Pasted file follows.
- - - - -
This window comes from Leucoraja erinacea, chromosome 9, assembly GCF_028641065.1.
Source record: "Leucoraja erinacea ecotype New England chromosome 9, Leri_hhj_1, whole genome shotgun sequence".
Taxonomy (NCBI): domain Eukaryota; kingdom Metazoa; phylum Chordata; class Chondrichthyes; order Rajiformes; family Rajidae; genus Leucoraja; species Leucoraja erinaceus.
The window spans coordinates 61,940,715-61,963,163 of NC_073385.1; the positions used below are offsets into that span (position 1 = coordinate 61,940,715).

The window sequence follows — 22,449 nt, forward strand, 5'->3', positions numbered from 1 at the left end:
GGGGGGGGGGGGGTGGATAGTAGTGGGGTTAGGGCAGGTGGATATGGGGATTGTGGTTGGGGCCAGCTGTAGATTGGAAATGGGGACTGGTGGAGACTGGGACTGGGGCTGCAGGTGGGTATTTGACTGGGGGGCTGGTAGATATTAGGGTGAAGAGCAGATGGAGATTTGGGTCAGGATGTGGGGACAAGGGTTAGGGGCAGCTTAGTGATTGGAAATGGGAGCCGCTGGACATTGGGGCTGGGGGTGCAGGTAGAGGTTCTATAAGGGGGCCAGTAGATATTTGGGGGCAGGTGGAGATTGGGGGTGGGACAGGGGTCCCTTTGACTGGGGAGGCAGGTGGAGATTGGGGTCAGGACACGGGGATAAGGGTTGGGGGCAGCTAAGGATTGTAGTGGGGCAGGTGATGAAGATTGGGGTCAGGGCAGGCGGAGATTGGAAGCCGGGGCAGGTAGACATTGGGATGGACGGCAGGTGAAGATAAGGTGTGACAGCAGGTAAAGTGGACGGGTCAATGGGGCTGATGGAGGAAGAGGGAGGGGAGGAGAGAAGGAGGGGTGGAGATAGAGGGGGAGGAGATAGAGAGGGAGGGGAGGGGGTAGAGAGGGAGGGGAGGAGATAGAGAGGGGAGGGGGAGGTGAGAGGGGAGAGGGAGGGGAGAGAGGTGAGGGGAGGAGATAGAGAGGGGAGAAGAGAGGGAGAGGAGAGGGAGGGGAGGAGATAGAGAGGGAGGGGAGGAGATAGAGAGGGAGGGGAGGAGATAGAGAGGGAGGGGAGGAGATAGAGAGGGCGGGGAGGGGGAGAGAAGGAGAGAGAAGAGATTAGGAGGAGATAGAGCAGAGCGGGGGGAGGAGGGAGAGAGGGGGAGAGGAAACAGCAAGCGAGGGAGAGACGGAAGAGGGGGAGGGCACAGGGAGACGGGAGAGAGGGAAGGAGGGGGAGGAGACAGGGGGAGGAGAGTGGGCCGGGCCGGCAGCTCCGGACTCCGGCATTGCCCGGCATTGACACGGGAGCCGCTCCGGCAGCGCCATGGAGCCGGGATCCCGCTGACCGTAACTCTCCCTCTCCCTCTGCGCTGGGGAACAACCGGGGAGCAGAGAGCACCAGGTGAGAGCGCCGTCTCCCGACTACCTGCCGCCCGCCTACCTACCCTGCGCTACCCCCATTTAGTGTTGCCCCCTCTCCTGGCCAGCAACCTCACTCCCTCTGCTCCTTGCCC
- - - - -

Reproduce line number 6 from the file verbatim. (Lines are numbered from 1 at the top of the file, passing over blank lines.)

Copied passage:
GGGGGGGGGGGGGTGGATAGTAGTGGGGTTAGGGCAGGTGGATATGGGGATTGTGGTTGGGGCCAGCTGTAGATTGGAAATGGGGACTGGTGGAGACTGGGACTGGGGCTGCAGGTGGGTATTTGACTGGGGGGCTGGTAGATATTAGGGTGAAGAGCAGATGGAGATTTGGGTCAGGATGTGGGGACAAGGGTTAGGGGCAGCTTAGTGATTGGAAATGGGAGCCGCTGGACATTGGGGCTGGGGGTGCAGGTAGAGGTTCTATAAGGGGGCCAGTAGATATTTGGGGGCAGGTGGAGATTGGGGGTGGGACAGGGGTCCCTTTGACTGGGGAGGCAGGTGGAGATTGGGGTCAGGACACGGGGATAAGGGTTGGGGGCAGCTAAGGATTGTAGTGGGGCAGGTGATGAAGATTGGGGTCAGGGCAGGCGGAGATTGGAAGCCGGGGCAGGTAGACATTGGGATGGACGGCAGGTGAAGATAAGGTGTGACAGCAGGTAAAGTGGACGGGTCAATGGGGCTGATGGAGGAAGAGGGAGGGGAGGAGAGAAGGAGGGGTGGAGATAGAGGGGGAGGAGATAGAGAGGGAGGGGAGGGGGTAGAGAGGGAGGGGAGGAGATAGAGAGGGGAGGGGGAGGTGAGAGGGGAGAGGGAGGGGAGAGAGGTGAGGGGAGGAGATAGAGAGGGGAGAAGAGAGGGAGAGGAGAGGGAGGGGAGGAGATAGAGAGGGAGGGGAGGAGATAGAGAGGGAGGGGAGGAGATAGAGAGGGAGGGGAGGAGATAGAGAGGGCGGGGAGGGGGAGAGAAGGAGAGAGAAGAGATTAGGAGGAGATAGAGCAGAGCGGGGGGAGGAGGGAGAGAGGGGGAGAGGAAACAGCAAGCGAGGGAGAGACGGAAGAGGGGGAGGGCACAGGGAGACGGGAGAGAGGGAAGGAGGGGGAGGAGACAGGGGGAGGAGAGTGGGCCGGGCCGGCAGCTCCGGACTCCGGCATTGCCCGGCATTGACACGGGAGCCGCTCCGGCAGCGCCATGGAGCCGGGATCCCGCTGACCGTAACTCTCCCTCTCCCTCTGCGCTGGGGAACAACCGGGGAGCAGAGAGCACCAGGTGAGAGCGCCGTCTCCCGACTACCTGCCGCCCGCCTACCTACCCTGCGCTACCCCCATTTAGTGTTGCCCCCTCTCCTGGCCAGCAACCTCACTCCCTCTGCTCCTTGCCC